Title: Re: Unwarrented Demands for Loyalty (Share stories)
Post by: Kari on February 12, 2014, 02:23:02 PM
Had an ex who, after the breakup, tried to get back together with me and another of his exes at the same time. He'd get upset if I went somewhere cool and didn't invite him, even if I was just going by myself. He'd go through periods of not talking to me because it was "too hard" but if I wanted space from him, he'd get upset. He once snubbed me in public and then texted me passive-aggressive remarks on how I didn't say hello.  His final hissy fit came when he got some bad news and I went out to eat instead of immediately dashing off to a location where he'd eventually be, ready with open arms to comfort him when he arrived. His exit flounce was the best thing that happened to me and severed the remaining strings of a very dysfunctional relationship.
Title: Re: Unwarrented Demands for Loyalty (Share stories)
Post by: Yarnspinner on February 12, 2014, 04:33:42 PM
Friendship loyalty--I was the bad guy here.  At my first real job (oh so many years ago) I had a coworker who quickly became a friend.  But we worked in different departments and only saw each other for lunch. 

She got a new job in another state.  She handed me a form that she billed as a character reference. It was clearly something asking for an assessment of her job skills by a supervisor....which I was not.  I showed her that and she took it back cheerfully enough....but refused to speak to me from that day on and told coworkers I was unsupportive and unhelpful.
Title: Re: Unwarrented Demands for Loyalty (Share stories)
Post by: jedikaiti on February 12, 2014, 04:48:45 PM
I am failing to see you as the bad guy for not committing an act of fraud on her behalf.
Title: Re: Unwarrented Demands for Loyalty (Share stories)
Post by: VorFemme on February 12, 2014, 04:59:53 PM
It's like she's watched all the shows with the super tight groups of friends, and wants that,

Urgh. I had to explain to a previous friend that the reason TV shows have these super tight groups of friends is because being that close for so long creates drama. They need drama because they are a TV show. I don't need drama because I am not on a TV show. Space is healthy and normal. Being in each other's pockets is not.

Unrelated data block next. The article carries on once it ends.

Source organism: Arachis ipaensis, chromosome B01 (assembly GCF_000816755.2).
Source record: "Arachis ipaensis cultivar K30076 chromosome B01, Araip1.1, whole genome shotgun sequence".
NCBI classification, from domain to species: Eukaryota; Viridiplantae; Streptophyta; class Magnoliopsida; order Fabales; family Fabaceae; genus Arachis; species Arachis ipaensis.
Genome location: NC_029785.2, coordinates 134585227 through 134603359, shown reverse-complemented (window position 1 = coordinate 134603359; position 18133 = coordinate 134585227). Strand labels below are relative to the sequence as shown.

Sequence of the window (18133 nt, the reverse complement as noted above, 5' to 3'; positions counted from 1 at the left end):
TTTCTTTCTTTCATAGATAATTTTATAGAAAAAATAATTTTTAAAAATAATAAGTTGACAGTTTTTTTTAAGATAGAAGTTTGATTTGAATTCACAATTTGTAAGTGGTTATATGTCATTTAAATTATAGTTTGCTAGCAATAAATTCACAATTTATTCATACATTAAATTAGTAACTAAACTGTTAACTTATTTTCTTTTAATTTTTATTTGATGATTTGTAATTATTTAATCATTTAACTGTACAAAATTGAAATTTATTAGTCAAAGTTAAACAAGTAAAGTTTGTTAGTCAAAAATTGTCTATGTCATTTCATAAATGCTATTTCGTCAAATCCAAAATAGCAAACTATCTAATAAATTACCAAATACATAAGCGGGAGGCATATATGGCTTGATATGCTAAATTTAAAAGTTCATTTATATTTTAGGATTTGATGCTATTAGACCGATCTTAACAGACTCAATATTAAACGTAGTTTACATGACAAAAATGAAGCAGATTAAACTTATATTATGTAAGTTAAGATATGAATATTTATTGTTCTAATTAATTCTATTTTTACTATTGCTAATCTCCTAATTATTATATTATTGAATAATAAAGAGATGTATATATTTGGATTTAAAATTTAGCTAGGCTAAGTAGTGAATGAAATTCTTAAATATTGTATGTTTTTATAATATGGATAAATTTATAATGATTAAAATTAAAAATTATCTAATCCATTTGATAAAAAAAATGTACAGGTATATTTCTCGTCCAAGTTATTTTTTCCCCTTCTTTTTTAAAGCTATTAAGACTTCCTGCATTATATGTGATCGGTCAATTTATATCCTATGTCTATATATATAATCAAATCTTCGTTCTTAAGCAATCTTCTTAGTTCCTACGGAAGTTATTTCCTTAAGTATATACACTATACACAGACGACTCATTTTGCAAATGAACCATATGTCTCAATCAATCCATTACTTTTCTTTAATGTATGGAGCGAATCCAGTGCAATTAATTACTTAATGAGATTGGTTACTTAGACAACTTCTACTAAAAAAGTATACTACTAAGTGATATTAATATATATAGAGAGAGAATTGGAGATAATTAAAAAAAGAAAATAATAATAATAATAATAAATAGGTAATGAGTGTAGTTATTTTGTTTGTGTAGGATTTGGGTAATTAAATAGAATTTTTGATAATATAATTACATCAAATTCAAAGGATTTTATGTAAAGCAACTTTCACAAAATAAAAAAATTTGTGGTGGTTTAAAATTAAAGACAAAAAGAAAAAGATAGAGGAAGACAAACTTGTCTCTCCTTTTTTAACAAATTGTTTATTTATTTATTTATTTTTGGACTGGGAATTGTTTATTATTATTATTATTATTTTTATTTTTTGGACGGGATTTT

Maybe this should go in the "Things you can't believe you had to tell another adult" thread, but I had to explain to someone that TV, being, well, not real, meant that just because a woman on a TV show found [thing] attractive and deeply romantic did not mean that his GF would automatically also find [thing] attractive and deeply romantic.

He was all put out because: "I walked sooooooo far and did [thing] for her and she didn't do anything besides say 'thanks'!" Sorry dude, but the only time doing [thing] gets the GF to leap into your arms and cover you with tearful kisses is when it's been written by Nicholas Sparks and is accompanied by a soundtrack. He's a good person, but he sort of assumes that everything on TV is a little closer to the real world than it truly is.

Reminds me of the stories about the (fictional) technique called the "Venus Butterfly" on LA Law, lo, these many years ago (late 1980s, I think - maybe as late as 1990, based on where we were living). 

Apparently a LOT of librarians (pre-internet or very, very early internet days) got asked for the copies of the various advice books that had the instructions on how the Venus Butterfly was done, because it was supposed to be infallible.

After all, the WRITERS on LA Law wrote it that way!  So, how is it done?

It's not just the aliens in Galaxy Quest who had no real grasp of or understanding of the concept of "not-true" tales being told for purely entertainment purposes - either it is the truth or it is a lie and if it is on TV, the internet, in a book, etc. (fill in the blank) then it can't be made up for purely entertainment purposes!
Title: Re: Unwarrented Demands for Loyalty (Share stories)
Post by: 2littlemonkeys on February 12, 2014, 05:16:48 PM
I have two for my first job.  I was underpaid and worked to death.  We were given one week of vacation per year but actually getting approval was hard.  Or you would get it approved and then some 'emergency' would come along and you'd have to cancel with the promise that you could reschedule. (snort)

So I was able to take a week off and went to visit my parents in another state.  I got a call on my cell from work.  Apparently, the Boss's Pet messed something up and Boss demanded I come in ASAP to fix it.   I told them I was unable to do that because I was hours away on vacation.  He told me I was a terrible employee and not a team player and hung up on me.  BTW, there was absolutely no reason the Boss's Pet couldn't have fixed the problem himself.  He just thought it was beneath him to do so. 

Things were a little frosty after that.

The second one is on my last day in the office.  I'd quit for greener pastures and had decided to take my unused vacation before I started my new job.